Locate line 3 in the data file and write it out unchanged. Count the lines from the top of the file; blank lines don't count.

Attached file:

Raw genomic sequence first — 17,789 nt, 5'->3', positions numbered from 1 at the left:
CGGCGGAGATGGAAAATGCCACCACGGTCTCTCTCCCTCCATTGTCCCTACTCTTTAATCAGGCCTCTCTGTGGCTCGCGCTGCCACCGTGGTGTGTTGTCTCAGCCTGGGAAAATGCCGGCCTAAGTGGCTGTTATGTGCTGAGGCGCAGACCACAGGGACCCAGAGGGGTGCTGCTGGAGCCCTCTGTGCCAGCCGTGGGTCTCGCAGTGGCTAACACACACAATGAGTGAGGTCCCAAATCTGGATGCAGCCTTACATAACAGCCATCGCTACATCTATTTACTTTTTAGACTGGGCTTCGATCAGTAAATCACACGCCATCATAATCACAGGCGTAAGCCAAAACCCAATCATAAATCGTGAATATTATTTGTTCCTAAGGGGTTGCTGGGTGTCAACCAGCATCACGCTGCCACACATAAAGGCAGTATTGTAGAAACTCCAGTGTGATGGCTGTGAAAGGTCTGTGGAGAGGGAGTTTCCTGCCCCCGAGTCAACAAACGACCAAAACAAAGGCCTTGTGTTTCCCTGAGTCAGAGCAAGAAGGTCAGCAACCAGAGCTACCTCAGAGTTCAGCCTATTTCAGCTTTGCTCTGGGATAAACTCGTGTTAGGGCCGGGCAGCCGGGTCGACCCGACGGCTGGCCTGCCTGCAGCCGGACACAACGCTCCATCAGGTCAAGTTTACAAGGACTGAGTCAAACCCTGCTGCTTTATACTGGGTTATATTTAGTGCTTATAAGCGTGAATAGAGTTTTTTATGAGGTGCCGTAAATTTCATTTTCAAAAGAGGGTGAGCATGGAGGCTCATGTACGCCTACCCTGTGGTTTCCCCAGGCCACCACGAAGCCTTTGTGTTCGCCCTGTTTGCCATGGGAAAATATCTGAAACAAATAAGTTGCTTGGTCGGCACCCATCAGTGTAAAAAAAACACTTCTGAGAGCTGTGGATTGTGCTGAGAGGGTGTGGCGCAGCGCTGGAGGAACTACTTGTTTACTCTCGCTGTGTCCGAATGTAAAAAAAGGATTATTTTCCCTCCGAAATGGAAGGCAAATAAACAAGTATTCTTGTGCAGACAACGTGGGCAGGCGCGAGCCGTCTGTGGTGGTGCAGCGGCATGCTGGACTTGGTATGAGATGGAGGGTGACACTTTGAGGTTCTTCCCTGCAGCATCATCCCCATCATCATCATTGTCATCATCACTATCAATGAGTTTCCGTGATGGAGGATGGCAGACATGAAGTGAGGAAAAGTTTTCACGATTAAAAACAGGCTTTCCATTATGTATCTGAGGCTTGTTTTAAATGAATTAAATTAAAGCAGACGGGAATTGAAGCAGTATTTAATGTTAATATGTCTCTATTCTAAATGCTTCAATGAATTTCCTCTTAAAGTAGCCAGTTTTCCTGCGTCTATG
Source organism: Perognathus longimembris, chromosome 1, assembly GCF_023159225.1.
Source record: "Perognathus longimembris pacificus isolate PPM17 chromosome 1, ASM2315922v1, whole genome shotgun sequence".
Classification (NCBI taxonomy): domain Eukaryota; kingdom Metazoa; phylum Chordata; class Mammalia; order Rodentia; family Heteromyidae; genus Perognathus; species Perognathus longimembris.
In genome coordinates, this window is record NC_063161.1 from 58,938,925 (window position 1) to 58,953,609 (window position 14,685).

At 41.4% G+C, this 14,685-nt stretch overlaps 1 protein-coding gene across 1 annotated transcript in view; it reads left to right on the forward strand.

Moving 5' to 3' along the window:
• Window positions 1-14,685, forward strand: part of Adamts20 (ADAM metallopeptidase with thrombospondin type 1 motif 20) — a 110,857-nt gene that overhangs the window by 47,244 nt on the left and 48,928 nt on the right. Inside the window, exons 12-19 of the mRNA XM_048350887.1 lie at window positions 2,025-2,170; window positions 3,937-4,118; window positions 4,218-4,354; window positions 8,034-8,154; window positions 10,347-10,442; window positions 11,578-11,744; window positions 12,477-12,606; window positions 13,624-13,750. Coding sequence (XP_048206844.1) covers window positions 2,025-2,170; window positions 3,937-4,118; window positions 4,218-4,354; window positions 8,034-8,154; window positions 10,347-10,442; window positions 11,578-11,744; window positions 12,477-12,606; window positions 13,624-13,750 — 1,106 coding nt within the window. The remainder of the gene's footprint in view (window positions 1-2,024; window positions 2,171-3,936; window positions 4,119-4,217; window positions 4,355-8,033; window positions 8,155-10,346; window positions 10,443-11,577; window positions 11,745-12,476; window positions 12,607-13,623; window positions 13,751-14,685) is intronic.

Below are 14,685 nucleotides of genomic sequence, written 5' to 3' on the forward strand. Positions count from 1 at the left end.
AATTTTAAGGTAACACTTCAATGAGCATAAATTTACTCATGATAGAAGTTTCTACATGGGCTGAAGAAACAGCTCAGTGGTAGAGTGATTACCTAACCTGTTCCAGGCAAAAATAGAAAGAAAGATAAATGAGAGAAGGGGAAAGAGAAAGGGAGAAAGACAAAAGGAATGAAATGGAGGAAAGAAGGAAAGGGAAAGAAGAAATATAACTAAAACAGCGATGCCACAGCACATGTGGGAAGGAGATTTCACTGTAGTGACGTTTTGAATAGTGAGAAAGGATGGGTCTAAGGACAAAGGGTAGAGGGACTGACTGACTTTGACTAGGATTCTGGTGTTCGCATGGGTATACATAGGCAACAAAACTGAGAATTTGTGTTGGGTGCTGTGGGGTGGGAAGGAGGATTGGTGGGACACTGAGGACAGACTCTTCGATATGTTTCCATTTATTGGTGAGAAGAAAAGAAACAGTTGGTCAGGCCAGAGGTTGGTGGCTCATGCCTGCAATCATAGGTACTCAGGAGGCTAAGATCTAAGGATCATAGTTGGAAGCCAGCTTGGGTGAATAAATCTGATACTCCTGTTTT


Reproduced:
Source organism: Perognathus longimembris, chromosome 1, assembly GCF_023159225.1.